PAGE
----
Portsmouth Cardiff Train
If you’re looking for trains between England and Wales then you’re in the right place!
At direct rail you’ll find all UK train services with all of the train operators featured on the national rail network which means you are almost certain to find the ideal ticket on the line from Portsmouth to Cardiff.
It’s never been easier to buy train tickets, not just between Portsmouth and Cardiff but to and from any station on the national rail network.
To book your train ticket, simply start typing your departure and destination stations into the ticket search box and follow the prompts.
Most of the city f Portsmouth lies on Portsea Island which is located where the Solent joins the English Channel. The city is in the county of Hampshire and is the United Kingdom's only island city. Portsea Island is separated from the mainland by a narrow creek, which is known locally by Portsbridge Creek. Portsmouth Harbour lies to the west of Portsea Island and the large tidal bay of Langstone Harbour is to the east.
Portsmouth's main shopping district is centred around Commercial Road, Edinburgh Road, Arundel Street, Crasswell Street and Charlotte Street. The city also has the Cascades Shopping Centre where many high street stores can be found. Many of the city's bars and nightclubs, including The Lyberry, Skyebar, Astoria and POPworld, can be found on Guildhall Walk.
Portsmouth has three theatres: the New Theatre Royal in Guildhall Walk, near to the City Centre, which specialises in classical, modern and avant-garde drama, and the newly restored Kings Theatre in Southsea's Albert Road, which has many amateur musicals as well an increasing number of national tours. The other theatre is The Groundlings Theatre, situated in The Old Beneficial School, Portsea.
The city's Roman Catholic Cathedral can be found on Edinburgh Road and Victoria Park, to the west of the city centre, is also home to Portsmouth's second football team, the United Services Portsmouth Football Club.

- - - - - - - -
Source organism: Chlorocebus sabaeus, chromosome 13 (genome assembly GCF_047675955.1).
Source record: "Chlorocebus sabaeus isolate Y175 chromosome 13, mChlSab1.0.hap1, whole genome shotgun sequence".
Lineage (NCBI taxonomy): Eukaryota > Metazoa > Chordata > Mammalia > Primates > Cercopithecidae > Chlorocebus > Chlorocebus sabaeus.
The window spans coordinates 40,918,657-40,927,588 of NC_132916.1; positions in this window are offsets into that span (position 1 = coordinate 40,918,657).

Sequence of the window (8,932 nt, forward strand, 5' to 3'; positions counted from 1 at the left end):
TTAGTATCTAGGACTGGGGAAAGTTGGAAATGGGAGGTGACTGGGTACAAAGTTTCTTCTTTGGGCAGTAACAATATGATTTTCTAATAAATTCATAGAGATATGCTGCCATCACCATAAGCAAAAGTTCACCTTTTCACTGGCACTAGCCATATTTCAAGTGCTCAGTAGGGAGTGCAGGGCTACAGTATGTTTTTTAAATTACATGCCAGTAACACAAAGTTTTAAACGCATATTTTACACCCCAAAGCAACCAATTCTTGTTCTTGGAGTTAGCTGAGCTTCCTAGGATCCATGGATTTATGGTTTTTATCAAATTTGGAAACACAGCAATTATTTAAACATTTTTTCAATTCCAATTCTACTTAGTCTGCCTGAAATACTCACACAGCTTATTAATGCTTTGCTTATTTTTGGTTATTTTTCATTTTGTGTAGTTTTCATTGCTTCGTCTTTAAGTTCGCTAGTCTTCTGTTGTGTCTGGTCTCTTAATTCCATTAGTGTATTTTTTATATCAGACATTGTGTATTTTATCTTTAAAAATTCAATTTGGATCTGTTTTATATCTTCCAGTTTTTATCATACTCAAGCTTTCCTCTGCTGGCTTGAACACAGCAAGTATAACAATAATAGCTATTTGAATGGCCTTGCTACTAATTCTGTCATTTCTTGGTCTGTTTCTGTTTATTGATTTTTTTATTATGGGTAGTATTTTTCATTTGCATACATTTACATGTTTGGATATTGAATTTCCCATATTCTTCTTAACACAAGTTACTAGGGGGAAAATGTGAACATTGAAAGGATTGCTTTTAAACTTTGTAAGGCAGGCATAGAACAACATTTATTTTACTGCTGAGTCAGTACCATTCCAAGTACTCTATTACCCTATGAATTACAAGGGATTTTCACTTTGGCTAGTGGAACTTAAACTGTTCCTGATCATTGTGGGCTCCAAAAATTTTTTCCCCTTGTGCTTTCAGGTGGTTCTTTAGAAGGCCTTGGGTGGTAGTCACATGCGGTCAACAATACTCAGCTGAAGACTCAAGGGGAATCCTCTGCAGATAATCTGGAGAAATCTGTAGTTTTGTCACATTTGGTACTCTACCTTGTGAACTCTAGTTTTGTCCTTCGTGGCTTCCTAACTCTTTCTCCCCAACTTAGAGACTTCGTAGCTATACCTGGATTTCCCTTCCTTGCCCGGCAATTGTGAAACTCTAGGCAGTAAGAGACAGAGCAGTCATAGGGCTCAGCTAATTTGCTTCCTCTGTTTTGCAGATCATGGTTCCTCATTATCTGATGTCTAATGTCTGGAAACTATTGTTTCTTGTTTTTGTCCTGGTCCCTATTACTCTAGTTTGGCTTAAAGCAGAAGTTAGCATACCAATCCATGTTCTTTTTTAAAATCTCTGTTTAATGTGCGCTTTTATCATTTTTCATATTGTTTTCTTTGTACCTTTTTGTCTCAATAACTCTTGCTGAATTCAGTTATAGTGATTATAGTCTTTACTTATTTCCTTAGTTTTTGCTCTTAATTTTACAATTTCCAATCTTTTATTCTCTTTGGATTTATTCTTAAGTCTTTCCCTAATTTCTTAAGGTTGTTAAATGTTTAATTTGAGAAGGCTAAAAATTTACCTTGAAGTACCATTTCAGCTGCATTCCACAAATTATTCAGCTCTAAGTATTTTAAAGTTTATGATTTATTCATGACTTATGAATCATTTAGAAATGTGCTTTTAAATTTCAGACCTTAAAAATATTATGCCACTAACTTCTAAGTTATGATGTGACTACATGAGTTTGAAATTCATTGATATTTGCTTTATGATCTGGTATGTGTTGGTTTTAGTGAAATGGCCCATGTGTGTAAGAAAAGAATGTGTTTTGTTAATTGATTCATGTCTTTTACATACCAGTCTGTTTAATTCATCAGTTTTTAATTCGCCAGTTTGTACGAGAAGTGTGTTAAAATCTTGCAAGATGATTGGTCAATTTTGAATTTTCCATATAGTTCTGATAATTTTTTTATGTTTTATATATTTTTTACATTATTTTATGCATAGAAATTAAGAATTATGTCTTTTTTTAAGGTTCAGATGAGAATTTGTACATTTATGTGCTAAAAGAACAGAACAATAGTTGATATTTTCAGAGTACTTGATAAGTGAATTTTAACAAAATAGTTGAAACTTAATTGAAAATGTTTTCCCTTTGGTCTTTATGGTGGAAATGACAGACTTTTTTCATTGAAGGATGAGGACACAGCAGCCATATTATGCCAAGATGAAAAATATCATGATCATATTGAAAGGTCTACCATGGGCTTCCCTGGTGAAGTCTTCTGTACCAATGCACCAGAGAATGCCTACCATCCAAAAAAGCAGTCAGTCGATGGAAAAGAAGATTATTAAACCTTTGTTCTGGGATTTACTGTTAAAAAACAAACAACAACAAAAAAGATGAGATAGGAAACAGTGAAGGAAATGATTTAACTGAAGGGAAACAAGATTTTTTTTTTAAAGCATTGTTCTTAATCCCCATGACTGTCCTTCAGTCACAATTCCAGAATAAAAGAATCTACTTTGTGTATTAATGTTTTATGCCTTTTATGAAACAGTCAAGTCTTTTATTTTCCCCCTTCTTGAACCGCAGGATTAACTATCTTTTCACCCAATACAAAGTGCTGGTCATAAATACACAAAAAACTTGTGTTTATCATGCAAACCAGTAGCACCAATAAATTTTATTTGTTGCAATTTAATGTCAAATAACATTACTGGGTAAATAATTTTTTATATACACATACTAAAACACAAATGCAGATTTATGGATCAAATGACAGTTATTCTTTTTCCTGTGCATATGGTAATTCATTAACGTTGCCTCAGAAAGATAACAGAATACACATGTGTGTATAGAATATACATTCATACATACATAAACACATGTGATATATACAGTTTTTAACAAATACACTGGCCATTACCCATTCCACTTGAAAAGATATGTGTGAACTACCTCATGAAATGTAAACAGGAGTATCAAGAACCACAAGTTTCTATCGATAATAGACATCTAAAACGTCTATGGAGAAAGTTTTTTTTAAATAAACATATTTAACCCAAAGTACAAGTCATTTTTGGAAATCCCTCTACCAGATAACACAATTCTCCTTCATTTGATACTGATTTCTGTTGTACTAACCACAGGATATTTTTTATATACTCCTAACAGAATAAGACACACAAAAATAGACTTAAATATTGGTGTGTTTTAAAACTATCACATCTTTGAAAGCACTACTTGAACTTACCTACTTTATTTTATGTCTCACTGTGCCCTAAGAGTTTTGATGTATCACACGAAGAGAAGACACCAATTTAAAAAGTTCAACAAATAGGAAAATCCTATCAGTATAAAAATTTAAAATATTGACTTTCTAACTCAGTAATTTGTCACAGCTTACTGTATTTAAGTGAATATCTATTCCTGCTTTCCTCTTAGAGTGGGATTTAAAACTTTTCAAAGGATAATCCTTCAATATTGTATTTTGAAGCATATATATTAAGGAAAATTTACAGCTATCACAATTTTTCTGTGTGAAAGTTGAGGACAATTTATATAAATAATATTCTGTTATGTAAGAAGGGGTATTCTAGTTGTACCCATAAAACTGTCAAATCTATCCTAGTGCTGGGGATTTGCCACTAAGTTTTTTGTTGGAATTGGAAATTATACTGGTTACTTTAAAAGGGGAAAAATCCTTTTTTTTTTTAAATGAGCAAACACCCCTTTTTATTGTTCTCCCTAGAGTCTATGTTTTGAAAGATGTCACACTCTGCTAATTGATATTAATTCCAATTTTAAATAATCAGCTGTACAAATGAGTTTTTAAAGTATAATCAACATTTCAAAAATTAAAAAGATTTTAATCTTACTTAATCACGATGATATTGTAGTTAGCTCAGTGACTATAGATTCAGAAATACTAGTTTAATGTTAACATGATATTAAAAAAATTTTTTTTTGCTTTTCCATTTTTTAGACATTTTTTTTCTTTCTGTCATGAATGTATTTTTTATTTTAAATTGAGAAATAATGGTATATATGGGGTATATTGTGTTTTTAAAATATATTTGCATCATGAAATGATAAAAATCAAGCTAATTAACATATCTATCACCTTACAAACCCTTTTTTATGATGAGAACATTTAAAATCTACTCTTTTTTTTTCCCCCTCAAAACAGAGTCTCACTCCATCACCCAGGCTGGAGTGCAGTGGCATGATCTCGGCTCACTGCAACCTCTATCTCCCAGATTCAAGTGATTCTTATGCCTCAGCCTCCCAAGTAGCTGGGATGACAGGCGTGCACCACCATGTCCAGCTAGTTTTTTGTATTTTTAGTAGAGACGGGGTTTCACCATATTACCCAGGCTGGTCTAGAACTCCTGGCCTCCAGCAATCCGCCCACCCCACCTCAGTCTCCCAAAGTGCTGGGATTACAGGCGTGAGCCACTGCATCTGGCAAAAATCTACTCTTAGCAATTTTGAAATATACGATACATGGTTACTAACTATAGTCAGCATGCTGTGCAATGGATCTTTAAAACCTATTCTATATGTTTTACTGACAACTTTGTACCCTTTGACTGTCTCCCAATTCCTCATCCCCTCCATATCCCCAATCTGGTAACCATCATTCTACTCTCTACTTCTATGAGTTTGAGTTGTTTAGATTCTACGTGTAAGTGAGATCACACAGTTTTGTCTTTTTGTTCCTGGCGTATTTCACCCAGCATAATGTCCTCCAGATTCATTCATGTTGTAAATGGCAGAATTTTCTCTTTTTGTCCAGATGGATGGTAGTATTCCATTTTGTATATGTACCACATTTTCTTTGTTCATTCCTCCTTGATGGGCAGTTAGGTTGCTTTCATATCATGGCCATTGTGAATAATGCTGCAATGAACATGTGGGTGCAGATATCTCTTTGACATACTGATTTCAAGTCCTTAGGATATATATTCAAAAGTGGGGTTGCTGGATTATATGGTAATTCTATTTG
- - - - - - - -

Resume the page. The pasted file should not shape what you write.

Cardiff is the capital of Wales and is located on the south coast of Wales. The city has undergone a dramatic transformation over recent decades transforming it from an industrial city into a modern, lively, capital city. Cardiff's industrial past, where it was once one of the most important ports in the world, has been transformed by developments like Cardiff Bay (sometimes called Tiger Bay) which is home to landmarks like the National Assembly for Wales and the Wales Millennium Centre.
Although popular with visitors all year round the summer months may be the best time to visit as the city hosts festivals and the visitors and residents alike can relax in the many cafes and restaurants that offer al fresco dining. Cathays Park is perhaps one of the worlds most beautiful civic centre, comprising expensive white Portland stone buildings in a range of classical styles, all surrounding the formal gardens of Alexandra Gardens whose center contains the beautiful national war memorial of Wales. Most people stop at the first 3 buildings facing the city center (City Hall, National Museum and Law courts) and fail to experience the architectural beauty and tranquility of the park and surrounding buildings.